Sep 6 2010
Many factors are considered when buying a home. First location, and then, well, location. The reason the physical address is so important is in part due to your neighbors. Who your neighbors are affects a big part of your life. Recently a friend of mine had his car keyed due to a misunderstanding about a parking spot. In other neighborhoods you’d never hear of such a thing.
Staying connected to those around you is important. People who live in the same general part of town can help each other in many ways. From safety concerns, tips on the best schools, upcoming events, restaurants, to just shooting the breeze- these are all benefits of communicating with those around you. Unfortunately this doesn’t happen as much as it may have in times past. City life in particular lends itself towards disjointed lifestyles where you may not see those who live right next to you. Our mail comes through a slot in the door. Banking is done online. People don’t take the time to chit chat while buying groceries. Neighbors tend to keep to themselves.
NeighborTree offers a social network that helps connect neighbors again. They provide free neighborhood websites where people can share news, concerns, photos, and anything else important for the community.
Currently most neighborhoods don’t have a common place to meet either offline or online. Those that do are often connected by their Home Owners Associations. HOAs sometimes set up websites so people can post and read information related to the community. Although in most cases HOAs are beneficial and helpful to their communities, they’re occasionally known for taking liberties with their power. As such they don’t always enjoy a relationship of trust with their residents. NeighborTree not only offers a free neighborhood social network, but also a neutral forum for them to meet. It’s not owned or sponsored by HOAs, and users have the ability to post comments both publicly or anonymously.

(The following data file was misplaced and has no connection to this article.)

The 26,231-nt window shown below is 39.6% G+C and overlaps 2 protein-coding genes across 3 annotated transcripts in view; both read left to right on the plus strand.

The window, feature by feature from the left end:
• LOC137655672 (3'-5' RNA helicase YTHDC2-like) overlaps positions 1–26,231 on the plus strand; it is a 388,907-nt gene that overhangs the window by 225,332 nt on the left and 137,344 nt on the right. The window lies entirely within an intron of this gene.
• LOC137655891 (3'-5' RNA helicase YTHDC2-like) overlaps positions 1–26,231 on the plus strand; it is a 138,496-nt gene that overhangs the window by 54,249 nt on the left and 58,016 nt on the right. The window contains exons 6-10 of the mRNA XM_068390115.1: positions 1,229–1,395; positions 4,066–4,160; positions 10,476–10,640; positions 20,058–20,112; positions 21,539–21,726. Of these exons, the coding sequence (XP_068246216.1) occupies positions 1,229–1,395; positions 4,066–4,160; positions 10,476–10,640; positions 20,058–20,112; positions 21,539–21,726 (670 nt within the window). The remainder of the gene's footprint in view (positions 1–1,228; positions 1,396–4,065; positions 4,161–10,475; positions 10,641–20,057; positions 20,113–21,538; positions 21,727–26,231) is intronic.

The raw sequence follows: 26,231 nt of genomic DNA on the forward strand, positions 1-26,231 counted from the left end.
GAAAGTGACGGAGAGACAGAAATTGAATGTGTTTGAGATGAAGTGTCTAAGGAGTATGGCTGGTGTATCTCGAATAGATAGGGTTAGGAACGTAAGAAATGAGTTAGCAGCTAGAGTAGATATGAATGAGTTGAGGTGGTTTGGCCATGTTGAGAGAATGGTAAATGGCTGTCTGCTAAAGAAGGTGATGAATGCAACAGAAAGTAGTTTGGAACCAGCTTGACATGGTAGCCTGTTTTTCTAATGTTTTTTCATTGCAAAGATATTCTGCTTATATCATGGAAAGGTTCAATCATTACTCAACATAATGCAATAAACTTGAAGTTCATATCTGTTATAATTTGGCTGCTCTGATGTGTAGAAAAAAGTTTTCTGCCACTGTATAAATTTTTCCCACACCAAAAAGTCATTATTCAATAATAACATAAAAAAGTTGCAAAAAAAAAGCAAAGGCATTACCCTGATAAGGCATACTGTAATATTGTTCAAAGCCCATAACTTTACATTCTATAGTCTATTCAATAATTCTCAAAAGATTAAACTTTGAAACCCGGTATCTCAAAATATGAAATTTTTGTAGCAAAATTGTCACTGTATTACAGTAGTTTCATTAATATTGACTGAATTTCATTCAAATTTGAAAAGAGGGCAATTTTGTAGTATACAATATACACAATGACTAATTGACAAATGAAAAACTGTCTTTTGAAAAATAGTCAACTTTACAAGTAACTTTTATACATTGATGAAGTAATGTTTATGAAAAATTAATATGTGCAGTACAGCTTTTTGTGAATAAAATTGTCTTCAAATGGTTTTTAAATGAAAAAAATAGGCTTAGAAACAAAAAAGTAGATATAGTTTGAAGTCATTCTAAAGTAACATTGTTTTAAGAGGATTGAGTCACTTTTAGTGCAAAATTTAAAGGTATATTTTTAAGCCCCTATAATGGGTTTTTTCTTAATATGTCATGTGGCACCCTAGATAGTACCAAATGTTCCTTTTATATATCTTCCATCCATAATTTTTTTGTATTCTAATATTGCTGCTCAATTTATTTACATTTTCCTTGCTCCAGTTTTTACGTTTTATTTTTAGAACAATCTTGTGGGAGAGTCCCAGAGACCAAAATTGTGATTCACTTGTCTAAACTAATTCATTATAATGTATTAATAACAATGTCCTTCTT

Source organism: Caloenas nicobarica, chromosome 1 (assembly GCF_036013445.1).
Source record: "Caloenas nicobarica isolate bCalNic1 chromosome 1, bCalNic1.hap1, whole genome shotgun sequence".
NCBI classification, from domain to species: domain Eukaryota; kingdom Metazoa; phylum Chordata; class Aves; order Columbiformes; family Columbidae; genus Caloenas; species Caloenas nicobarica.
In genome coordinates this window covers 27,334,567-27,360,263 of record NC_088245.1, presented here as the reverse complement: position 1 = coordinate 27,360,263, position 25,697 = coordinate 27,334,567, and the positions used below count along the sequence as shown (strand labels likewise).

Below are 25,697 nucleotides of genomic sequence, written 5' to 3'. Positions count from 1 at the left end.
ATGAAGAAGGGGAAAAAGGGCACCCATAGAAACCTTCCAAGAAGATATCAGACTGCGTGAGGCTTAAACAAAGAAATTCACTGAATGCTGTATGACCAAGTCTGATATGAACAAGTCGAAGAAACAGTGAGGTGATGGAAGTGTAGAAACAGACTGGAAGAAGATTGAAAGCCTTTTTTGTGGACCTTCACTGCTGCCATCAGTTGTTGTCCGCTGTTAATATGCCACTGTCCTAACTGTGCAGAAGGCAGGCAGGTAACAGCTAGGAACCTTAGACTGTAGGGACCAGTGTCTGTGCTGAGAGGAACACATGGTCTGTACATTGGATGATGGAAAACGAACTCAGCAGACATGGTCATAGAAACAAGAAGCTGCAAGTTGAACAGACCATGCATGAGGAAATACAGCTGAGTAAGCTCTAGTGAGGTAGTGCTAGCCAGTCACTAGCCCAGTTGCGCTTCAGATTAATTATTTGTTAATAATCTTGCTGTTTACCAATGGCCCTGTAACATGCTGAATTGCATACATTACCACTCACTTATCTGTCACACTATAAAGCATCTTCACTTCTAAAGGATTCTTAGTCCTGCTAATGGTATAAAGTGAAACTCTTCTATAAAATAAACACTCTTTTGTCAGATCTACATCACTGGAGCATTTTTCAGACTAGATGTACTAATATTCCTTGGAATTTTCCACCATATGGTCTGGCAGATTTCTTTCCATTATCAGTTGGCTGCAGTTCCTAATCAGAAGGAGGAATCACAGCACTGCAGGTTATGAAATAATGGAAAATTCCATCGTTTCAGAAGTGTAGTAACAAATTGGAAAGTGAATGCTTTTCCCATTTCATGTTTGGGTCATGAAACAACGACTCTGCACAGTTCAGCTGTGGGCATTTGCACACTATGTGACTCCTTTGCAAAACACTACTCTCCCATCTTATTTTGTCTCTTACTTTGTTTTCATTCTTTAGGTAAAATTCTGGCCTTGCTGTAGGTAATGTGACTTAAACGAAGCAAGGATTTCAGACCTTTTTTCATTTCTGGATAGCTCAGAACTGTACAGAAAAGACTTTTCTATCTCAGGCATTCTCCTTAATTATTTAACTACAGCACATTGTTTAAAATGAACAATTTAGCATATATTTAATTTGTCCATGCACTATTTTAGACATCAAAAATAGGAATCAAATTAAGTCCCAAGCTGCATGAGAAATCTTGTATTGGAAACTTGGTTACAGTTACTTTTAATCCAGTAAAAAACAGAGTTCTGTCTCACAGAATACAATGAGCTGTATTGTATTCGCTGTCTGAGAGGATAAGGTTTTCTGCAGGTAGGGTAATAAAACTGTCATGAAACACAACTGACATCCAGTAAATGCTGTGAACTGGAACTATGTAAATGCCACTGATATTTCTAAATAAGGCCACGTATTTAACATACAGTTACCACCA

The full set of features includes Neighborhood Newsletters, Documents and Downloads, Photo Albums, News & Alerts, Event Calendar, Discussion Forums, Online Member Directory, Private or Public postings, and Member Pages. They also have comment sections with the ability to flag inappropriate material. Neighborhoods themselves are defined by the users, which is by neighborhood name. For instance, I live close to the famous North Beach neighborhood of San Francisco. This neighborhood would be the title of our community page and would have its own separate website. Users can search for and join their neighborhood, or define a new one if it doesn’t yet exist.
One interesting aspect about NeighborTree is that beyond being free, it actually gives money back to the community. NeighborTree allows local businesses to sponsor neighborhoods. A portion of these funds are paid back to the community with neighborhood scholarships, parties and/or improvements. NeighborTree is also often able to get specific events sponsored by local businesses. This is a win-win for both the neighborhood as well as the businesses. It’s an easy way to market your services to a neighborhood, and the residents are able to benefit with events or improvements.
Probably the best part about NeighborTree is that it fosters positive interaction. Neighbors can socialize, buy & sell things, plan events, or discuss public safety issues in real time. Invariably, some degree of discussion and debate will take place as well. This can be a forum to discuss hot button issues such as the actions of the HOA, or local political issues. In the NeighborTree community all members are board members and have an equal say.
NeighborTree provides neighborhood social networking websites to all types of residential communities. It’s both free and as anonymous as you’d like it to be. Communities will be strengthened by joining together and tackling issues together. It also is a forum for neighbors to reconnect and live as they’re intended. As Neighbors.